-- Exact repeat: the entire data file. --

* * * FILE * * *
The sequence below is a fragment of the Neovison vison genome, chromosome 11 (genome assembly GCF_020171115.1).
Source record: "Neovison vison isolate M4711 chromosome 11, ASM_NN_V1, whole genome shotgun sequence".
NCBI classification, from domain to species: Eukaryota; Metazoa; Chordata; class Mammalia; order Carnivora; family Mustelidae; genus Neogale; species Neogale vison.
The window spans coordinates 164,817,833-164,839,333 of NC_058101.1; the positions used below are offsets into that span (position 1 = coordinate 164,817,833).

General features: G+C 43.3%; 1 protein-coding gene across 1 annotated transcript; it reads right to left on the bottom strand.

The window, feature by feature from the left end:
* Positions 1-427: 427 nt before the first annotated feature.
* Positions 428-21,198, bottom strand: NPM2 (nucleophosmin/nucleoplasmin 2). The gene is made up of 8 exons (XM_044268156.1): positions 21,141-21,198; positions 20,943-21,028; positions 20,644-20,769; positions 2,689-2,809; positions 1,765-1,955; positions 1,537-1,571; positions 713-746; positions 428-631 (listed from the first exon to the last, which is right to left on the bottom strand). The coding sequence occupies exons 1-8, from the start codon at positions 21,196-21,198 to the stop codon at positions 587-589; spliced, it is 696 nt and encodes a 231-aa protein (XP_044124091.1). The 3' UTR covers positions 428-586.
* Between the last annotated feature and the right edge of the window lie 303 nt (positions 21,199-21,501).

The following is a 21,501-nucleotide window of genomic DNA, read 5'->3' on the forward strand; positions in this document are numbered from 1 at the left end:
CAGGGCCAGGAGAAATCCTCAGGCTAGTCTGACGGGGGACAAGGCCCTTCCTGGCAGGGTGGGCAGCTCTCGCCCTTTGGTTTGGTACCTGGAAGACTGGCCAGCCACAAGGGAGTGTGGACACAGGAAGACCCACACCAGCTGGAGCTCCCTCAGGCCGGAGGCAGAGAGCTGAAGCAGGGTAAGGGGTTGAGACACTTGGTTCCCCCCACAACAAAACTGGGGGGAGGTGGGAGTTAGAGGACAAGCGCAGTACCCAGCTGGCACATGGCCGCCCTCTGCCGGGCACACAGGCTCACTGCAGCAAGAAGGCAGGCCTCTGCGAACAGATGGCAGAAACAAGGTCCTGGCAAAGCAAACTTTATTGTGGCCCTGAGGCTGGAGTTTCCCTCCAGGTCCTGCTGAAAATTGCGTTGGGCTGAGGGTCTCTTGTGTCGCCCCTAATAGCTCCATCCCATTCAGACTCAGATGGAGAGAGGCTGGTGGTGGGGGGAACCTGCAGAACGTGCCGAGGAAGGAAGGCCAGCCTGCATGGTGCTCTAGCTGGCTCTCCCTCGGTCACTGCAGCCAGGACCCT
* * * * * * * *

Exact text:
The sequence below is a fragment of the Neovison vison genome, chromosome 11 (genome assembly GCF_020171115.1).
Source record: "Neovison vison isolate M4711 chromosome 11, ASM_NN_V1, whole genome shotgun sequence".
NCBI classification, from domain to species: Eukaryota; Metazoa; Chordata; class Mammalia; order Carnivora; family Mustelidae; genus Neogale; species Neogale vison.
The window spans coordinates 164,817,833-164,839,333 of NC_058101.1; the positions used below are offsets into that span (position 1 = coordinate 164,817,833).

General features: G+C 43.3%; 1 protein-coding gene across 1 annotated transcript; it reads right to left on the bottom strand.

The window, feature by feature from the left end:
* Positions 1-427: 427 nt before the first annotated feature.
* Positions 428-21,198, bottom strand: NPM2 (nucleophosmin/nucleoplasmin 2). The gene is made up of 8 exons (XM_044268156.1): positions 21,141-21,198; positions 20,943-21,028; positions 20,644-20,769; positions 2,689-2,809; positions 1,765-1,955; positions 1,537-1,571; positions 713-746; positions 428-631 (listed from the first exon to the last, which is right to left on the bottom strand). The coding sequence occupies exons 1-8, from the start codon at positions 21,196-21,198 to the stop codon at positions 587-589; spliced, it is 696 nt and encodes a 231-aa protein (XP_044124091.1). The 3' UTR covers positions 428-586.
* Between the last annotated feature and the right edge of the window lie 303 nt (positions 21,199-21,501).

The following is a 21,501-nucleotide window of genomic DNA, read 5'->3' on the forward strand; positions in this document are numbered from 1 at the left end:
CAGGGCCAGGAGAAATCCTCAGGCTAGTCTGACGGGGGACAAGGCCCTTCCTGGCAGGGTGGGCAGCTCTCGCCCTTTGGTTTGGTACCTGGAAGACTGGCCAGCCACAAGGGAGTGTGGACACAGGAAGACCCACACCAGCTGGAGCTCCCTCAGGCCGGAGGCAGAGAGCTGAAGCAGGGTAAGGGGTTGAGACACTTGGTTCCCCCCACAACAAAACTGGGGGGAGGTGGGAGTTAGAGGACAAGCGCAGTACCCAGCTGGCACATGGCCGCCCTCTGCCGGGCACACAGGCTCACTGCAGCAAGAAGGCAGGCCTCTGCGAACAGATGGCAGAAACAAGGTCCTGGCAAAGCAAACTTTATTGTGGCCCTGAGGCTGGAGTTTCCCTCCAGGTCCTGCTGAAAATTGCGTTGGGCTGAGGGTCTCTTGTGTCGCCCCTAATAGCTCCATCCCATTCAGACTCAGATGGAGAGAGGCTGGTGGTGGGGGGAACCTGCAGAACGTGCCGAGGAAGGAAGGCCAGCCTGCATGGTGCTCTAGCTGGCTCTCCCTCGGTCACTGCAGCCAGGACCCT